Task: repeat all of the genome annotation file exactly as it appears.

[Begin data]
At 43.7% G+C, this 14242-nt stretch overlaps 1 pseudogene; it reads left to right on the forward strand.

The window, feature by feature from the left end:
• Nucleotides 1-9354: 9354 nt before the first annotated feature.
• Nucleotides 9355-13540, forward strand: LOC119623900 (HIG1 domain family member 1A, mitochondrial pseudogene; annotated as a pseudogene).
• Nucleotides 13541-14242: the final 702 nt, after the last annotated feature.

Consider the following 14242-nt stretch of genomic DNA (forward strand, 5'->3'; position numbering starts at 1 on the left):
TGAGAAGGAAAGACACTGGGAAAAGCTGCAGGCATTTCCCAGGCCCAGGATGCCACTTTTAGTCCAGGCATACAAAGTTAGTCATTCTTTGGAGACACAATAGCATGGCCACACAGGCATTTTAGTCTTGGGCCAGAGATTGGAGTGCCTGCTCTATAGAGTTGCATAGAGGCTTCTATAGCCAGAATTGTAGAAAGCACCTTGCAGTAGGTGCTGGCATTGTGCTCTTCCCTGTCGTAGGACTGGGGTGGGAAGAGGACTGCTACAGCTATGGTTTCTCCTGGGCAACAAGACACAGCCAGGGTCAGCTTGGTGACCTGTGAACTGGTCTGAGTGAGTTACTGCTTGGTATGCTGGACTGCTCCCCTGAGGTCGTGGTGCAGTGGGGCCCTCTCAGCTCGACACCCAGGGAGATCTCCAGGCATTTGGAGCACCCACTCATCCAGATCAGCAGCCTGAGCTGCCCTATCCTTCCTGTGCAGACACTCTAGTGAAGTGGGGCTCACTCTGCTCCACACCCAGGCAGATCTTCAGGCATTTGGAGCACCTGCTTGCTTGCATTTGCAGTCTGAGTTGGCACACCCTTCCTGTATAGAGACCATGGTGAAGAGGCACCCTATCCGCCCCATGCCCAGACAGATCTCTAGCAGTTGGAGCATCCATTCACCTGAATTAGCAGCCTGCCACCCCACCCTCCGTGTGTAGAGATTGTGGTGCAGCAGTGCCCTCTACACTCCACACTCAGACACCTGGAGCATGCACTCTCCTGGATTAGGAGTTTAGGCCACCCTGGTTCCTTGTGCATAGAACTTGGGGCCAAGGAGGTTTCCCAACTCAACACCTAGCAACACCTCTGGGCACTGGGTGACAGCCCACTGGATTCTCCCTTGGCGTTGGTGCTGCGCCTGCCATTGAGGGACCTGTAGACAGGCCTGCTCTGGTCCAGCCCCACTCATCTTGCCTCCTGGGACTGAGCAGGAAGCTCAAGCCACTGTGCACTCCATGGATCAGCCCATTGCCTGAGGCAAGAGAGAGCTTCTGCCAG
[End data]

At 43.7% G+C, this 14242-nt stretch overlaps 1 pseudogene; it reads left to right on the forward strand.

The window, feature by feature from the left end:
• Nucleotides 1-9354: 9354 nt before the first annotated feature.
• Nucleotides 9355-13540, forward strand: LOC119623900 (HIG1 domain family member 1A, mitochondrial pseudogene; annotated as a pseudogene).
• Nucleotides 13541-14242: the final 702 nt, after the last annotated feature.

Consider the following 14242-nt stretch of genomic DNA (forward strand, 5'->3'; position numbering starts at 1 on the left):
TGAGAAGGAAAGACACTGGGAAAAGCTGCAGGCATTTCCCAGGCCCAGGATGCCACTTTTAGTCCAGGCATACAAAGTTAGTCATTCTTTGGAGACACAATAGCATGGCCACACAGGCATTTTAGTCTTGGGCCAGAGATTGGAGTGCCTGCTCTATAGAGTTGCATAGAGGCTTCTATAGCCAGAATTGTAGAAAGCACCTTGCAGTAGGTGCTGGCATTGTGCTCTTCCCTGTCGTAGGACTGGGGTGGGAAGAGGACTGCTACAGCTATGGTTTCTCCTGGGCAACAAGACACAGCCAGGGTCAGCTTGGTGACCTGTGAACTGGTCTGAGTGAGTTACTGCTTGGTATGCTGGACTGCTCCCCTGAGGTCGTGGTGCAGTGGGGCCCTCTCAGCTCGACACCCAGGGAGATCTCCAGGCATTTGGAGCACCCACTCATCCAGATCAGCAGCCTGAGCTGCCCTATCCTTCCTGTGCAGACACTCTAGTGAAGTGGGGCTCACTCTGCTCCACACCCAGGCAGATCTTCAGGCATTTGGAGCACCTGCTTGCTTGCATTTGCAGTCTGAGTTGGCACACCCTTCCTGTATAGAGACCATGGTGAAGAGGCACCCTATCCGCCCCATGCCCAGACAGATCTCTAGCAGTTGGAGCATCCATTCACCTGAATTAGCAGCCTGCCACCCCACCCTCCGTGTGTAGAGATTGTGGTGCAGCAGTGCCCTCTACACTCCACACTCAGACACCTGGAGCATGCACTCTCCTGGATTAGGAGTTTAGGCCACCCTGGTTCCTTGTGCATAGAACTTGGGGCCAAGGAGGTTTCCCAACTCAACACCTAGCAACACCTCTGGGCACTGGGTGACAGCCCACTGGATTCTCCCTTGGCGTTGGTGCTGCGCCTGCCATTGAGGGACCTGTAGACAGGCCTGCTCTGGTCCAGCCCCACTCATCTTGCCTCCTGGGACTGAGCAGGAAGCTCAAGCCACTGTGCACTCCATGGATCAGCCCATTGCCTGAGGCAAGAGAGAGCTTCTGCCAG